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PLoS Pathog. 2013;9(6):e1003380. doi: 10.1371/journal.ppat.1003380. Epub 2013 Jun 13.

Bacterial cytolysin during meningitis disrupts the regulation of glutamate in the brain, leading to synaptic damage.

Author information

  • 1DFG Membrane/Cytoskeleton Interaction Group, Institute of Pharmacology and Toxicology & Rudolf Virchow Center for Experimental Medicine, University of Würzburg, Würzburg, Germany.

Abstract

Streptococcus pneumoniae (pneumococcal) meningitis is a common bacterial infection of the brain. The cholesterol-dependent cytolysin pneumolysin represents a key factor, determining the neuropathogenic potential of the pneumococci. Here, we demonstrate selective synaptic loss within the superficial layers of the frontal neocortex of post-mortem brain samples from individuals with pneumococcal meningitis. A similar effect was observed in mice with pneumococcal meningitis only when the bacteria expressed the pore-forming cholesterol-dependent cytolysin pneumolysin. Exposure of acute mouse brain slices to only pore-competent pneumolysin at disease-relevant, non-lytic concentrations caused permanent dendritic swelling, dendritic spine elimination and synaptic loss. The NMDA glutamate receptor antagonists MK801 and D-AP5 reduced this pathology. Pneumolysin increased glutamate levels within the mouse brain slices. In mouse astrocytes, pneumolysin initiated the release of glutamate in a calcium-dependent manner. We propose that pneumolysin plays a significant synapto- and dendritotoxic role in pneumococcal meningitis by initiating glutamate release from astrocytes, leading to subsequent glutamate-dependent synaptic damage. We outline for the first time the occurrence of synaptic pathology in pneumococcal meningitis and demonstrate that a bacterial cytolysin can dysregulate the control of glutamate in the brain, inducing excitotoxic damage.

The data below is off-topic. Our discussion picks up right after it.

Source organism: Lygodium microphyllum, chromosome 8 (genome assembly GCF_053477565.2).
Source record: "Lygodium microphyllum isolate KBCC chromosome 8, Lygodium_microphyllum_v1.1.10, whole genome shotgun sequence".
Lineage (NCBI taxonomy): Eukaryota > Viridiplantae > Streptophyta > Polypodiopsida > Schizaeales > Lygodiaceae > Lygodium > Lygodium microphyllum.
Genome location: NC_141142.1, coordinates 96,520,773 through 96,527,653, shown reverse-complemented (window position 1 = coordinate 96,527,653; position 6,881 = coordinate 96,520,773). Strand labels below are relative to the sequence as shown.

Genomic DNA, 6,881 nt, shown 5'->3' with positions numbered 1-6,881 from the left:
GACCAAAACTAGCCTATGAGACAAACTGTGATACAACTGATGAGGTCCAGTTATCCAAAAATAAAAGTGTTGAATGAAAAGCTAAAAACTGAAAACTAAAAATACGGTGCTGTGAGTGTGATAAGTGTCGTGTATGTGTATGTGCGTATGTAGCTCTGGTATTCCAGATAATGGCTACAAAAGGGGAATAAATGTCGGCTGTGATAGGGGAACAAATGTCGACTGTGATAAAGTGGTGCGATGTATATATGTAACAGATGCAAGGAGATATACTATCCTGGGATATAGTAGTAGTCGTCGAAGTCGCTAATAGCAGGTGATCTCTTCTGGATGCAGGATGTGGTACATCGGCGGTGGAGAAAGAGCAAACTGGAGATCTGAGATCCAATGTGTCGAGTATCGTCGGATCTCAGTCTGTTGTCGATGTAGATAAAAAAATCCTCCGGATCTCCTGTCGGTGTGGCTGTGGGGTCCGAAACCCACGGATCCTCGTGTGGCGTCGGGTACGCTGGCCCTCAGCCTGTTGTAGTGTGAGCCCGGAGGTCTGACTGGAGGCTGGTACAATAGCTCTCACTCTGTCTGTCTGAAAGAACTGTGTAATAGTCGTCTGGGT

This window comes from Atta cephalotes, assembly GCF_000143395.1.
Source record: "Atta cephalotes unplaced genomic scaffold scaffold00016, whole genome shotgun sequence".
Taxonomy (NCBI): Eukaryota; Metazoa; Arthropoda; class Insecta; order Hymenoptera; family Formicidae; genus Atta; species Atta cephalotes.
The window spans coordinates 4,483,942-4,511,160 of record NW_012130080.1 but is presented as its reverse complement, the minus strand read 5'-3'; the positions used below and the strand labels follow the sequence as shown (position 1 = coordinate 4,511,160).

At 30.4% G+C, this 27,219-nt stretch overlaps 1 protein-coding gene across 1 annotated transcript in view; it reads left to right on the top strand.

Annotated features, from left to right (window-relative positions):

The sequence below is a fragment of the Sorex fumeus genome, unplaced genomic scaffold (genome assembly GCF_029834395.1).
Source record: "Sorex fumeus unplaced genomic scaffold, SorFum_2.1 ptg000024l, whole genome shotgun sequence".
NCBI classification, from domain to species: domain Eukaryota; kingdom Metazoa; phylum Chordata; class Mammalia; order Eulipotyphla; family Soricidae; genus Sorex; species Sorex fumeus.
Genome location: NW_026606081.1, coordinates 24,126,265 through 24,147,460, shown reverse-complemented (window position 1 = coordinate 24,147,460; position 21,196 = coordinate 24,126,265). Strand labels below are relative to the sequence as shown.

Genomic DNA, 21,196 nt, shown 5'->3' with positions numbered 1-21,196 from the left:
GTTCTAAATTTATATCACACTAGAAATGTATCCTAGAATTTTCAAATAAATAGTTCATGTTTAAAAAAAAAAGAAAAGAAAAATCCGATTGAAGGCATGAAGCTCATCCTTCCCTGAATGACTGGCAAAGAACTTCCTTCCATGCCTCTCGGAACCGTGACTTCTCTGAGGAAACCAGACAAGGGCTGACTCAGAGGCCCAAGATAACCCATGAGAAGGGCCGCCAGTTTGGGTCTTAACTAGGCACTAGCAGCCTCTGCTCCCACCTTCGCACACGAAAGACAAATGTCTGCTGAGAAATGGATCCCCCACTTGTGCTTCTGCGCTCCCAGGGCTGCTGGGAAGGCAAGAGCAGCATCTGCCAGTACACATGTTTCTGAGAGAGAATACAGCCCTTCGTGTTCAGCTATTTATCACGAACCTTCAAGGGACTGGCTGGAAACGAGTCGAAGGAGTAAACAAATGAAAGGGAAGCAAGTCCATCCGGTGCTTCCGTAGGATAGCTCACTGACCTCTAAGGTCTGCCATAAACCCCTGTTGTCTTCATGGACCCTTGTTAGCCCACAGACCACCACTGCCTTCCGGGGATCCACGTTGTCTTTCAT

PMID:
23785278
[PubMed - indexed for MEDLINE]
PMCID:
PMC3681734
Free PMC Article
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